If the players come forward with their information to the Sultan, he is confused and angry, and refuses to believe them. But he will likewise not hinder them in their efforts.

Following the homing beacon, the players take their ship off into the wilderness in pursuit of Deering and her abductors. 

Cutaway: Kaleel's Command Center
Kaleel and his General Galen discuss the arrival of their prisoners—Deering and Ryma, and notice that there is an unidentified craft coming in. "The rest of Deering's people." Galen announces. "You know what to do, General." Kaleel replies. With that, the general activates a sophisticated defense grid, which employs planetary shields and a series of ion batteries."

The Player's ship comes under sudden assault. At worst, they'll be shot down in the desert. At best, they'll be forced to land to avoid the defenses (I'd prefer this, since I HATE forcing the players to always crash their damn ship). Either way, they'll have to spend a little time trudging through the desert to get to Kaleel's mountain fortress (where the homing device tells them that Deering is).

Cutaway: Kaleel's Fortress
Deering and Ryma arrive at the fortress and are escorted to Kaleel—only Deering manages to escape (with some help from Ryma). As Kaleel's men search for the rogue Agent, he confronts Ryma in his command center. She is fearless of him, despite his menacing her with his 'touch of death'. This angers Kaleel. He says she isn't worthy of dying that way, and so has her taken off to the 'pit' to die. Still angry, he sends Tallah and Jalufa off to recapture Deering.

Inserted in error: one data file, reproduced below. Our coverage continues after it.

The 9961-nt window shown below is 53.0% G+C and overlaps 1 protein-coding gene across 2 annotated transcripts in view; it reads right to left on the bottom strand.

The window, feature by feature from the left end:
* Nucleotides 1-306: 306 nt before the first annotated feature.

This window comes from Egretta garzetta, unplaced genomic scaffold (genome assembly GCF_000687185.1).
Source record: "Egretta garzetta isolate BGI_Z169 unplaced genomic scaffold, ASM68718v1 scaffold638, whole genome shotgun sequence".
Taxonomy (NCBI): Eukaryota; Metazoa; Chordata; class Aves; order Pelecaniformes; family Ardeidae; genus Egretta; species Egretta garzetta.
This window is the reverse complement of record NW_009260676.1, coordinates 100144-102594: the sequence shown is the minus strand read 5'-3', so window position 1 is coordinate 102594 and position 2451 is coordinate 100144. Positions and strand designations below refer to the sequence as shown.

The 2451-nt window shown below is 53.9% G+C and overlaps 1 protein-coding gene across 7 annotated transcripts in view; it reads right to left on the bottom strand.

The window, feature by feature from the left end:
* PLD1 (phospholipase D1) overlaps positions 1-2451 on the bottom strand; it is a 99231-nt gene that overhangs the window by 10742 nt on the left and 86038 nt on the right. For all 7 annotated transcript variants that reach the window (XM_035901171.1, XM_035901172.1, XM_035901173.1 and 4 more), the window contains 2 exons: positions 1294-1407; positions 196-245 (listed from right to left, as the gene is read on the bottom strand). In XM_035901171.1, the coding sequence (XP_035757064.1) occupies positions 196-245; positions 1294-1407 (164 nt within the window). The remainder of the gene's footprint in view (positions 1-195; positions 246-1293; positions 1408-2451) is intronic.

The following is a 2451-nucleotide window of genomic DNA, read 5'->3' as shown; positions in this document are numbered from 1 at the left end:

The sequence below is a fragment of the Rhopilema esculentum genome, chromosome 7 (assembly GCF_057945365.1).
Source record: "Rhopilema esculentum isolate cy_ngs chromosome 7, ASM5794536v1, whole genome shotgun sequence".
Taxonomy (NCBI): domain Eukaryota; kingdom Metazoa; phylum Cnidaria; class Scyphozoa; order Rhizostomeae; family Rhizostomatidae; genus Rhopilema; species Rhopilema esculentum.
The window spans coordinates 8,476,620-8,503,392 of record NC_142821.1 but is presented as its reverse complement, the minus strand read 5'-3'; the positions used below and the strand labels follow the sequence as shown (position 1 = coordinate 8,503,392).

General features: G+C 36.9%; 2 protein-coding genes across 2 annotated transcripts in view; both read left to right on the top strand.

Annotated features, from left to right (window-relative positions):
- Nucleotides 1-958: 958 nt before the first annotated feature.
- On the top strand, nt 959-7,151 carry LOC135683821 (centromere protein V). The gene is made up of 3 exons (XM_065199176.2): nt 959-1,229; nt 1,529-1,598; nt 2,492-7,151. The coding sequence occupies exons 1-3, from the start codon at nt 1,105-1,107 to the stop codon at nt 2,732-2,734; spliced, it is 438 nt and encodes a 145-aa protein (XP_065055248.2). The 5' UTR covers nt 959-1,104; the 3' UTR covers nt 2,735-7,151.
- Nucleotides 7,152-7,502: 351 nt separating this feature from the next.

Desert Trek
The party, plus Danton, trek through the desert to Kaleel's fortress. They are attacked by vicious desert predators (Humanoid, ghoul-like creatures) and have to fight them off. They finally near the fortress and see a series of huge cavern entrances—each serving as a hangar for hundreds of fighter and attack craft and thousands of soldiers. Enough to overwhelm the weakened forces of Nova Terras. Danton volunteers to go steal one of these craft and escape—to bring word to Governor Huer that an attack seems imminent—and that they need to pre-empt it if at all possible. Again, hopefully the players will come up with some kind of plan like this themselves, but if not, Danton will make his suggestions. 

Into the Fortress
The party infiltrates the fortress, hoping to find Deering and/or Jaleel. After some sneaking, provided they follow their homing device, they'll find Deering—or.. not really. It is actually Tallah, who has recaptured Deering and was using her homing device to lure the PCs in. The PCs can either be captured or fight their way out.